The family and supporters of “Clock Boy” Ahmed Mohamed continue to spread false narratives to garner sympathy and disparage authorities, this time acting as though Irving, Texas police are withholding the suspicious looking device that Mohamed brought to school from his family. Mohamed has seen a flood of support from everyone from President Obama to officials at Facebook to Google, who hailed the boy for the clock he claimed to have invented that turned out to be a 1980s device from Radio Shack that he had removed from its case.
The lead paragraph of a national story on ABCNews.go.com suggests the attorneys are tasked with retrieving the clock. The picture:
The family of Ahmed Mohamed, the boy who was arrested for bringing a homemade clock into school that was mistaken for a bomb, has hired a lawyer to get the timepiece back and has decided to home school the teen and his siblings.
“The family has now hired two Dallas attorneys, Thomas Bowers and Reggie London, to pursue Ahmed’s legal rights and regain his science project from the Irving Police Department,” read a statement from representatives for the family released today.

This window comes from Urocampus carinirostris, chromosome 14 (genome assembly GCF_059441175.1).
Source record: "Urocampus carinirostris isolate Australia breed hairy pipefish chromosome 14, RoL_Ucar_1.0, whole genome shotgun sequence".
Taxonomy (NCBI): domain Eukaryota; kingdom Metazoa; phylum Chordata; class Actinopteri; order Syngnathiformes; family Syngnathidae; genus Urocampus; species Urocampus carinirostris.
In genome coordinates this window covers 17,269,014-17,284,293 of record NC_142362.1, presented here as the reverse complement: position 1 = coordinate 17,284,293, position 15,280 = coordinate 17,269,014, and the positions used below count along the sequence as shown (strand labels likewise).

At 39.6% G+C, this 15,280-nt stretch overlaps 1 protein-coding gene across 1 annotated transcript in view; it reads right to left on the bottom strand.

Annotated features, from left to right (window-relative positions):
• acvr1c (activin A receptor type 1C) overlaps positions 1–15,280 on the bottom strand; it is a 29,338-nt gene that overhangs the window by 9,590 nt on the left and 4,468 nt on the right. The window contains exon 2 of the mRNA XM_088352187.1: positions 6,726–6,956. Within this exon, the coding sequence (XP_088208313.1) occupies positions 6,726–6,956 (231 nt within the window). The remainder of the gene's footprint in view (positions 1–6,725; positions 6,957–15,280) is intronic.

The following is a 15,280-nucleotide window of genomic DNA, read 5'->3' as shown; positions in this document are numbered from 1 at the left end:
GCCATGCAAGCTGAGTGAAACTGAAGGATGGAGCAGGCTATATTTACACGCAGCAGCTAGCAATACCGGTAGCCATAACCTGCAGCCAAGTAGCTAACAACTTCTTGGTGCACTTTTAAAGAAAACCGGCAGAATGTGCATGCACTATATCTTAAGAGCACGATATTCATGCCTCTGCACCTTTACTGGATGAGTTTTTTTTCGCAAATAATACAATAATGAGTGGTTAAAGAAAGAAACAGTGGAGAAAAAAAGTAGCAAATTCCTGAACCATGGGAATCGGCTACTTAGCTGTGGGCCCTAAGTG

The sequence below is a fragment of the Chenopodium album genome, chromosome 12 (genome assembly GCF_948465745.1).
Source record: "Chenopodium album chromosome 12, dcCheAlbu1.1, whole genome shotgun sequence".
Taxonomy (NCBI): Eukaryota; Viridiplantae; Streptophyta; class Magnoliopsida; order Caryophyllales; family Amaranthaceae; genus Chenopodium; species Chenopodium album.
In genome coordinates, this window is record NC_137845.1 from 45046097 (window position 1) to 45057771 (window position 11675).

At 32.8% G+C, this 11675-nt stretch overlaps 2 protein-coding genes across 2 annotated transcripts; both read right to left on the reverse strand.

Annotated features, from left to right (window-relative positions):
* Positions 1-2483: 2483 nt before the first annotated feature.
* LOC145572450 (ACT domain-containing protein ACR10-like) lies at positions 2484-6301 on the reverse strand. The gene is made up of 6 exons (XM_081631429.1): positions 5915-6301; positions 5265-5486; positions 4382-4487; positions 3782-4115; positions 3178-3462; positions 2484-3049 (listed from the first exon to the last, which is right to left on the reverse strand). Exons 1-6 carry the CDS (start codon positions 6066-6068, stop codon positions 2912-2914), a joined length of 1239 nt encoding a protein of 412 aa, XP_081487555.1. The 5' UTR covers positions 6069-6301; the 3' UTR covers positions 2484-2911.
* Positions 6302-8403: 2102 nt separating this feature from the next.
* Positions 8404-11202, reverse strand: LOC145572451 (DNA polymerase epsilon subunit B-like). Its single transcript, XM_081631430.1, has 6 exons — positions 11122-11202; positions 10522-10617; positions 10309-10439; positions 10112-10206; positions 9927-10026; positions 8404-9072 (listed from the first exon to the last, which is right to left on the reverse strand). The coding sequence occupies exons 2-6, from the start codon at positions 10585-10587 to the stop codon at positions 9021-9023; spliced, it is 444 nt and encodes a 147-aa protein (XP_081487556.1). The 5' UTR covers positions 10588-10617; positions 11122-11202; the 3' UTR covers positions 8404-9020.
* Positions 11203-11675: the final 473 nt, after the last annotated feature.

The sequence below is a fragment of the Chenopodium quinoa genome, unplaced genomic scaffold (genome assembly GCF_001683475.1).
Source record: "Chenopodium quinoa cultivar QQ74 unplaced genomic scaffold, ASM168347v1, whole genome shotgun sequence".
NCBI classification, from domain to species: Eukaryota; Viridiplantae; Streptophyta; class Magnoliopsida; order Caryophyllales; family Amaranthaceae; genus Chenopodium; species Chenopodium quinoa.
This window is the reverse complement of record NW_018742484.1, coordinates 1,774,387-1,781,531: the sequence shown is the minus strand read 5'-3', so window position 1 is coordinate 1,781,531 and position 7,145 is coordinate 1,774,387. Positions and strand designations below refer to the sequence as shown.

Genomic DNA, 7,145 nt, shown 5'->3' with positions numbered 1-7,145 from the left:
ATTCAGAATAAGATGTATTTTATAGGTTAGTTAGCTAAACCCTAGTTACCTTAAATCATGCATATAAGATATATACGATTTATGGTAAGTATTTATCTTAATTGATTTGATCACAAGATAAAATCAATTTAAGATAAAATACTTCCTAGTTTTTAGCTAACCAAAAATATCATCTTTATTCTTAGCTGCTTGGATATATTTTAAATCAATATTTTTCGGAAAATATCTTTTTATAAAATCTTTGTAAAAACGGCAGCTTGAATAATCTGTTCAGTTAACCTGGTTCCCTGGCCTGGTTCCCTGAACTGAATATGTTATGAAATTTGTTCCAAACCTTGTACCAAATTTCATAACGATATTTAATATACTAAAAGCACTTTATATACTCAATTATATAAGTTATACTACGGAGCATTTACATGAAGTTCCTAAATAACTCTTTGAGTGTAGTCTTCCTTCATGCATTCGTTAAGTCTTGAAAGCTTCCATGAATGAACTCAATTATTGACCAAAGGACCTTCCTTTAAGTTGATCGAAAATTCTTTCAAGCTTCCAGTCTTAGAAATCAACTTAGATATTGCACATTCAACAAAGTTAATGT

However, as the Dallas Morning News reports in the last paragraph of the article about Mohamed retaining legal counsel, the family were told days ago they were free to pick up the clock at any point. The ABC story makes no mention of this, even though it was published hours after the Dallas Morning News Story, which says:
Irving police announced Wednesday that they had notified Ahmed’s family Friday that the clock could be picked up any weekday at police headquarters. Ahmed’s father, Mohamed Elhassan Mohamed, has told The Dallas Morning News that he planned to retrieve the item but wasn’t sure when.
The Dallas Morning News also fills in the details on Ahmed’s legal team:
Bowers previously represented a former stripper who sued Cowboys owner Jerry Jones. He’ll work on Ahmed’s case with Reggie London, whose Dallas firm typically deals with drunken-driving charges, traffic tickets and other criminal defense cases.
“I take the cases no one else will take,” Bowers said.